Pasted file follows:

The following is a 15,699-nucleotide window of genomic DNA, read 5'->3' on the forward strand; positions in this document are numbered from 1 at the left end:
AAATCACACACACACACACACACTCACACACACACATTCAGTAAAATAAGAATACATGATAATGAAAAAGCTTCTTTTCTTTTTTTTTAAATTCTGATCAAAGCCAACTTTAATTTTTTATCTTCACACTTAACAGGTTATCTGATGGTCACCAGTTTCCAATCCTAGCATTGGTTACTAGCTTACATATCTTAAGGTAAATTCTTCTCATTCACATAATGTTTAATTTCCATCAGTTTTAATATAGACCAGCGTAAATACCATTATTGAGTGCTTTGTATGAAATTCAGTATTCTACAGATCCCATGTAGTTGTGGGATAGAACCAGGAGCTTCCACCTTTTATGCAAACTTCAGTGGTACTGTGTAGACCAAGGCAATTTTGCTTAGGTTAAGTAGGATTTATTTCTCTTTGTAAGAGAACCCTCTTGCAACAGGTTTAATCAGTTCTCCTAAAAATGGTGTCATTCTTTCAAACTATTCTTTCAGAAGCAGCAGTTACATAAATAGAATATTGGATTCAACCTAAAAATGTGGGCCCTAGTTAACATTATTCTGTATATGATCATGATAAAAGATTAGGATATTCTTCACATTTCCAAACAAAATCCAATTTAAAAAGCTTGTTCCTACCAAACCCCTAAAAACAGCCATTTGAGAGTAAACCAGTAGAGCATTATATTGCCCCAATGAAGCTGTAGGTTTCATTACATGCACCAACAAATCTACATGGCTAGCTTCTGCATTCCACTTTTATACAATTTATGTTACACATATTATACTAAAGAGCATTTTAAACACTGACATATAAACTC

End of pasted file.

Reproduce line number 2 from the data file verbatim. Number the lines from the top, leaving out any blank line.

AAATCACACACACACACACACACTCACACACACACATTCAGTAAAATAAGAATACATGATAATGAAAAAGCTTCTTTTCTTTTTTTTTAAATTCTGATCAAAGCCAACTTTAATTTTTTATCTTCACACTTAACAGGTTATCTGATGGTCACCAGTTTCCAATCCTAGCATTGGTTACTAGCTTACATATCTTAAGGTAAATTCTTCTCATTCACATAATGTTTAATTTCCATCAGTTTTAATATAGACCAGCGTAAATACCATTATTGAGTGCTTTGTATGAAATTCAGTATTCTACAGATCCCATGTAGTTGTGGGATAGAACCAGGAGCTTCCACCTTTTATGCAAACTTCAGTGGTACTGTGTAGACCAAGGCAATTTTGCTTAGGTTAAGTAGGATTTATTTCTCTTTGTAAGAGAACCCTCTTGCAACAGGTTTAATCAGTTCTCCTAAAAATGGTGTCATTCTTTCAAACTATTCTTTCAGAAGCAGCAGTTACATAAATAGAATATTGGATTCAACCTAAAAATGTGGGCCCTAGTTAACATTATTCTGTATATGATCATGATAAAAGATTAGGATATTCTTCACATTTCCAAACAAAATCCAATTTAAAAAGCTTGTTCCTACCAAACCCCTAAAAACAGCCATTTGAGAGTAAACCAGTAGAGCATTATATTGCCCCAATGAAGCTGTAGGTTTCATTACATGCACCAACAAATCTACATGGCTAGCTTCTGCATTCCACTTTTATACAATTTATGTTACACATATTATACTAAAGAGCATTTTAAACACTGACATATAAACTC